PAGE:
RV PRO

November '19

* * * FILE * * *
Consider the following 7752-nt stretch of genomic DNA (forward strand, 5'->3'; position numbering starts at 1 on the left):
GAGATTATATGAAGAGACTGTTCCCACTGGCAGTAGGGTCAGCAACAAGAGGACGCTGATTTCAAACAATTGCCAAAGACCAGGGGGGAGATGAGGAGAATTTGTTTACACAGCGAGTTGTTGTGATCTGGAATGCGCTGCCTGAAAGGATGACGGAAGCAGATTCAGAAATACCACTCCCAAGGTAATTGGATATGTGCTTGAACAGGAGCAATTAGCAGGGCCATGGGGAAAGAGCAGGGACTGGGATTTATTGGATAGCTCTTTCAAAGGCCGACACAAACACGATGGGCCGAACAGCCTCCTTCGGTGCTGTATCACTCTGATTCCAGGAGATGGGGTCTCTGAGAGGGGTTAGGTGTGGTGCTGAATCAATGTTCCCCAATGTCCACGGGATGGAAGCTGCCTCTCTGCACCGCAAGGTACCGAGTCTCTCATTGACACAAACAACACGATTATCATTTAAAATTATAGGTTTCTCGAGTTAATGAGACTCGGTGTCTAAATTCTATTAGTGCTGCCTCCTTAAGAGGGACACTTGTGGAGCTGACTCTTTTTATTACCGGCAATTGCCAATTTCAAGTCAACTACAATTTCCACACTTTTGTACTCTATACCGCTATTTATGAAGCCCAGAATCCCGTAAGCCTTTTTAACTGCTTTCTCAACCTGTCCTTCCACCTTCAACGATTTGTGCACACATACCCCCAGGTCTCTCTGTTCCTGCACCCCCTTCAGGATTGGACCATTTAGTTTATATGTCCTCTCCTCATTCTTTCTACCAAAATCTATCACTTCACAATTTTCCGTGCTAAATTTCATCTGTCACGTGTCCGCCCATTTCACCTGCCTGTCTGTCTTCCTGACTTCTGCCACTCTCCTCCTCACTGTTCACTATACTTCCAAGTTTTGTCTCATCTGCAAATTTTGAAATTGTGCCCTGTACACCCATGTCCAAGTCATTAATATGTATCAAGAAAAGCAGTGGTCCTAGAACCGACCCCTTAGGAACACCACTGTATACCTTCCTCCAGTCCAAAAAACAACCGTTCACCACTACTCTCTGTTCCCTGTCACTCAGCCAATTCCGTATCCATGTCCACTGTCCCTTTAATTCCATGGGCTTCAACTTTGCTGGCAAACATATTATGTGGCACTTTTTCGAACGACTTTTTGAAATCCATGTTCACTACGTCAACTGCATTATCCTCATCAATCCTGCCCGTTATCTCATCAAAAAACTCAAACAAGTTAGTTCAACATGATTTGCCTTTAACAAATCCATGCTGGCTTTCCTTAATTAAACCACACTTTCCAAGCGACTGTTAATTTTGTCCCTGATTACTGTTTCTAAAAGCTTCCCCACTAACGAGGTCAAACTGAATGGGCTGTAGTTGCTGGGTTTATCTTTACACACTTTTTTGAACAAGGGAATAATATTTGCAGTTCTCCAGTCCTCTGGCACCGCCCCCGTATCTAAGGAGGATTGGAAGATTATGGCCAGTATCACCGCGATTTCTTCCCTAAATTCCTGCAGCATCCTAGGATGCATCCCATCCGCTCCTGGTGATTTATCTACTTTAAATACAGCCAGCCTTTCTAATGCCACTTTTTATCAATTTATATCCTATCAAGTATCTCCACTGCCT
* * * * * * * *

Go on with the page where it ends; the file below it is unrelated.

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114 • RV PRO • November 2019 rv-pro.com B U S I N E S S and keep it in good condition for at least one year. And, they must keep it in an RV park approved by Adapt A Vet. If they meet these requirements, Adapt A Vet turns over the title to the recipient free-and-clear and they can either keep it or sell it to put a down-payment on a house. "This gives those affected by the hur- ricane time to rebuild," Cotugno says. Melani Zurawski and her family lost everything – including their jobs, cars and home, in the hurricane. The family stayed in tents and later in a temporary donated RV. Her family found out about Adapt A Vet and suggested she turn to them. The Zurawskis were the second recip- ients of a trailer from Adapt A Vet in Port Aransas. Recently, they completed their year of requirements and were awarded the title to the RV. "It was just wonderful to actually have space to stretch my arms and legs out and be able to move in a circle inside of a shower," Zurawski says. "They're just wonderful people – they put 200 percent of their hearts into what they're doing to help us out. And, they're a part of my family now." Raeanne Reed also was a victim of Hurricane Harvey. Having lost every- thing, Reed had nowhere to go, so she stayed at a friend's place and then later at hotels. Then she found out about Adapt A Vet. A receipt of her own RV was pushed back when funding was delayed in getting to Adapt A Vet. Now that the funding is available, Reed's current problem is finding an RV slot that's affordable, has availability, and is willing to let her have a one-year lease. Reed is currently waiting for her turn to get an RV and says she appreciates how much the Cotugnos have fought to secure funding to provide veterans and their families an RV. "Roxann and Mike have been nothing but golden. They've really put their heart and soul into it," Reed says. "These people have really fought hard for us; that's what really amazes me." Nonprofit Makes Home Modifications for Vets The Cotugnos started Adapt A Vet in 2015 to provide much-needed assistance to military veterans and their families, particularly those veterans with disabilities and those who served in the Vietnam and Korean wars, as well as World War II. At its inception, the nonprofit's pri- mary focus was on repairing, improving, adapting or modifying the homes of vet- erans to fit their needs/disabilities. These changes include wheelchair-accessible entryways, roll-in showers, widened halls and doorways, lowered counters, as well as creating a service dog-friendly home. The goal is to give veterans with dis- abilities freedom and mobility so that they won't feel like a burden to the family. The organization's services also are a nod to Roxann Cotugno's grandfa- ther, a World War II veteran, who was moved from his San Antonio home and familiar surroundings in his later years to an assisted living facility in New Mexico. Cotugno says the move was hard on her grandfather – U.S. Army Master Sergeant (retired) Raymond W. Pircher – who only lasted about a year after that move. "I believe truly with all my heart if he had been able to stay in his home here in San Antonio, go to the church where he and my grandmother got married, and be there in his home where they raised all their kids, he would have lasted a lot longer than he did," she says. "It's in honor of him that we go in and adapt homes for veterans of all eras, so nobody has to go what I went through in losing my hero." Mike Cotugno presents a title for a trailer to a military family. Military veterans must complete an application and qualification process in order to be eligible for the program, which includes maintaining the RV and keeping it in good condition for at least one year in an RV park approved by Adapt A Vet. If participants meet these requirements, Adapt A Vet turns over the title to the recipient free-and-clear and they can either keep it or sell it and use the proceeds to put a down-payment on a house.

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